It's fairly clear that it doesn't include manufacturing - which is contracted out anyway, remember, so it's not like Apple owns any factories - and it doesn't include retail. And since we're only talking buildings, it clearly doesn't cover energy spent shipping from China, let alone to Apple stores.

  • by Anonymous Coward on Friday March 22, 2013 @08:27AM (#43245651)

    "Corporate facilities" means the 20 some odd buildings in Cupertino (and the surrounding areas) that makes up Apple (excluding retail), as well as the the satellite facilities in Austin, Paris, and Vancouver (and smaller ones elsewhere). It also includes the data centers.

  • by JayWilmont (1035066) on Friday March 22, 2013 @08:30AM (#43245671)

    Don't blame Apple for the submitter's terrible headline. What Apple actually claims is on their website, and they have a clear breakdown of what they view their footprint to be is here:
    http://www.apple.com/environment/our-footprint/ [apple.com]

    (Broken down b/c nobody actually RTFA)
    61% Manufacturing
    5% Transportation
    30% Product Use
    2% Recycling
    2% Facilities

  • by Anonymous Coward on Friday March 22, 2013 @08:36AM (#43245725)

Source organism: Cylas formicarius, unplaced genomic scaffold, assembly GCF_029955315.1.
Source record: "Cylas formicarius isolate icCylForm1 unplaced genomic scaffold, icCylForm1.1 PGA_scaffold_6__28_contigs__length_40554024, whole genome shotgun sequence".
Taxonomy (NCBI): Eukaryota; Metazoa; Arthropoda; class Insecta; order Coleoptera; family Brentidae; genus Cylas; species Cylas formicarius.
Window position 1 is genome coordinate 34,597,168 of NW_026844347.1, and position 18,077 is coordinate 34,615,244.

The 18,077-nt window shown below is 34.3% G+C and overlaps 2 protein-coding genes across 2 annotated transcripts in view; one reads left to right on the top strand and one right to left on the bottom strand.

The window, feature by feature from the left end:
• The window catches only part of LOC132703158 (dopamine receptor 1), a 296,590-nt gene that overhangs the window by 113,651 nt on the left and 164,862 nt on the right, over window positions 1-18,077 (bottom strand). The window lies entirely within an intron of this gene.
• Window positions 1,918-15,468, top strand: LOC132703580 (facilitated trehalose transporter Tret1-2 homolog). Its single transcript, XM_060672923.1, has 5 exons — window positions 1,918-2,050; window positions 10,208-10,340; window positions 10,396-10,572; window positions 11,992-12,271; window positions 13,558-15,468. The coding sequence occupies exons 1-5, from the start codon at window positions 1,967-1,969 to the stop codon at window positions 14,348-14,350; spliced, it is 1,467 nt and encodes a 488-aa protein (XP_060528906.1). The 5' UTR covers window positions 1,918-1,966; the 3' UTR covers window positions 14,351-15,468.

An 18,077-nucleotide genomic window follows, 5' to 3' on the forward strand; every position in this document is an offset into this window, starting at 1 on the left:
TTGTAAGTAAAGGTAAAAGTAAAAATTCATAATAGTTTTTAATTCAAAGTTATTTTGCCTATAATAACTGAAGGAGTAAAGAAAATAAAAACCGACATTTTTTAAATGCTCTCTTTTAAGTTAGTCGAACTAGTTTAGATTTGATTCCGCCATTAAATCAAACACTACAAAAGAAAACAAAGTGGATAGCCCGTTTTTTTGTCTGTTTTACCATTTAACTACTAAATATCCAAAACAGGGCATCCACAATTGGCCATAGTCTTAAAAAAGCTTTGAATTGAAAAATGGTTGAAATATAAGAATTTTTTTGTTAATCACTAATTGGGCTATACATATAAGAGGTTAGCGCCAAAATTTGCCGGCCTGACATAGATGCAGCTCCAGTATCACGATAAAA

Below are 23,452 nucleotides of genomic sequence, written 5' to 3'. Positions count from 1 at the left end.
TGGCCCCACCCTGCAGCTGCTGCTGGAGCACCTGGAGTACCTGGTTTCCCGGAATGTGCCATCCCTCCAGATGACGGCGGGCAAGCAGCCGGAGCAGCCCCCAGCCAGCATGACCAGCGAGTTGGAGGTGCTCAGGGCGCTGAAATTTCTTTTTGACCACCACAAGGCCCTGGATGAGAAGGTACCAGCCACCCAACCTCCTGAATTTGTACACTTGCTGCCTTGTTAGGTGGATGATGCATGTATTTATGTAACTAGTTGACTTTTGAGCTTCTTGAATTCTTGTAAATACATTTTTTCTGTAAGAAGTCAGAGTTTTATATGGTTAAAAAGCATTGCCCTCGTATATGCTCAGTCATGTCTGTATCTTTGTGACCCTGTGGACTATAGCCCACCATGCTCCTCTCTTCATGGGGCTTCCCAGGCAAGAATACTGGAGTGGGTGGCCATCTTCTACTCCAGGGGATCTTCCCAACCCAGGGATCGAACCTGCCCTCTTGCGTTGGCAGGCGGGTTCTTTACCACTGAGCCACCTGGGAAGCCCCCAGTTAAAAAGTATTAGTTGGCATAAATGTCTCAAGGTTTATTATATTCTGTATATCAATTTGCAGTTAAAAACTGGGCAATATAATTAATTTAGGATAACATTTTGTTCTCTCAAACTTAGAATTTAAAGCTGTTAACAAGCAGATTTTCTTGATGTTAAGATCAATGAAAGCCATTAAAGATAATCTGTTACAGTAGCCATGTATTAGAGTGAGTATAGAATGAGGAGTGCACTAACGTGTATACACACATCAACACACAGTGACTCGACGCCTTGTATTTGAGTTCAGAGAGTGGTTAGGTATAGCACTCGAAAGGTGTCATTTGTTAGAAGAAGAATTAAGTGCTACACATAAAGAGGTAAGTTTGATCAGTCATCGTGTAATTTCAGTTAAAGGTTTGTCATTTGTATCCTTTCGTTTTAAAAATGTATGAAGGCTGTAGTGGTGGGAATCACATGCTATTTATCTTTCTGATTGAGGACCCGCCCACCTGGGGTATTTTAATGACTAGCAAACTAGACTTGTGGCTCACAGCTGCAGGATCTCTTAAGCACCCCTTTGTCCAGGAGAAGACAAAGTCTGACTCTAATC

Right, that's why you would buy Samsung. Now with even more child labour and more denied cancer deaths, right ? You are a moron of epic proportions if you think child labour is an Apple specific problem and/or all other manufacturers are holy. Quite the opposite. Foxconn conditions within the Apple section are bad, but still among the best in china. The wages in Shanghai(china) are far above those in Taiwan.

  • by BasilBrush (643681) on Friday March 22, 2013 @08:41AM (#43245775)

    The slave labour allegations are bullshit. Ref: The lies of Mike Daisey.

    Of course ANY company subcontracting manufacture to China and various other Asian countries is in danger of the subcontracting companies using child labour or sweatshops. And the majority of consumer electronics are manufactured there.

    However Apple does more than any of the other companies to ensure this doesn't happen with the companies that they subcontract to.